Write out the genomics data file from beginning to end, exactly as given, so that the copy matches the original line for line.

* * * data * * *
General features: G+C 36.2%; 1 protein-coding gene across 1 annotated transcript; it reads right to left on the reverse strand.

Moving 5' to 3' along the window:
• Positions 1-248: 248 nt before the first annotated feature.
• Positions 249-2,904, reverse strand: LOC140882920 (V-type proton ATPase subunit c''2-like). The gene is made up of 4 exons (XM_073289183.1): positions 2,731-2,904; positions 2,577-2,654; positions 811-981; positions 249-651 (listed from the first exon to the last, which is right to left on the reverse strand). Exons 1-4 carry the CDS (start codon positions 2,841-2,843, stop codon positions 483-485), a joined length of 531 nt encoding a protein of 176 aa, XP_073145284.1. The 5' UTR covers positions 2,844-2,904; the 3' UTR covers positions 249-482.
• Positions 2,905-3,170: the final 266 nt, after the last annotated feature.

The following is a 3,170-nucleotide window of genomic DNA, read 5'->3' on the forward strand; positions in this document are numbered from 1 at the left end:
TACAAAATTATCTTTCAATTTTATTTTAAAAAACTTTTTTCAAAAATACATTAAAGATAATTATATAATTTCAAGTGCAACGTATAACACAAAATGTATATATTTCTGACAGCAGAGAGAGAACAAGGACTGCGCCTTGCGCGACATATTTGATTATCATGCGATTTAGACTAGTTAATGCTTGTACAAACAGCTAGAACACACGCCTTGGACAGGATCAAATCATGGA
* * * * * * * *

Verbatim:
General features: G+C 36.2%; 1 protein-coding gene across 1 annotated transcript; it reads right to left on the reverse strand.

Moving 5' to 3' along the window:
• Positions 1-248: 248 nt before the first annotated feature.
• Positions 249-2,904, reverse strand: LOC140882920 (V-type proton ATPase subunit c''2-like). The gene is made up of 4 exons (XM_073289183.1): positions 2,731-2,904; positions 2,577-2,654; positions 811-981; positions 249-651 (listed from the first exon to the last, which is right to left on the reverse strand). Exons 1-4 carry the CDS (start codon positions 2,841-2,843, stop codon positions 483-485), a joined length of 531 nt encoding a protein of 176 aa, XP_073145284.1. The 5' UTR covers positions 2,844-2,904; the 3' UTR covers positions 249-482.
• Positions 2,905-3,170: the final 266 nt, after the last annotated feature.

The following is a 3,170-nucleotide window of genomic DNA, read 5'->3' on the forward strand; positions in this document are numbered from 1 at the left end:
TACAAAATTATCTTTCAATTTTATTTTAAAAAACTTTTTTCAAAAATACATTAAAGATAATTATATAATTTCAAGTGCAACGTATAACACAAAATGTATATATTTCTGACAGCAGAGAGAGAACAAGGACTGCGCCTTGCGCGACATATTTGATTATCATGCGATTTAGACTAGTTAATGCTTGTACAAACAGCTAGAACACACGCCTTGGACAGGATCAAATCATGGA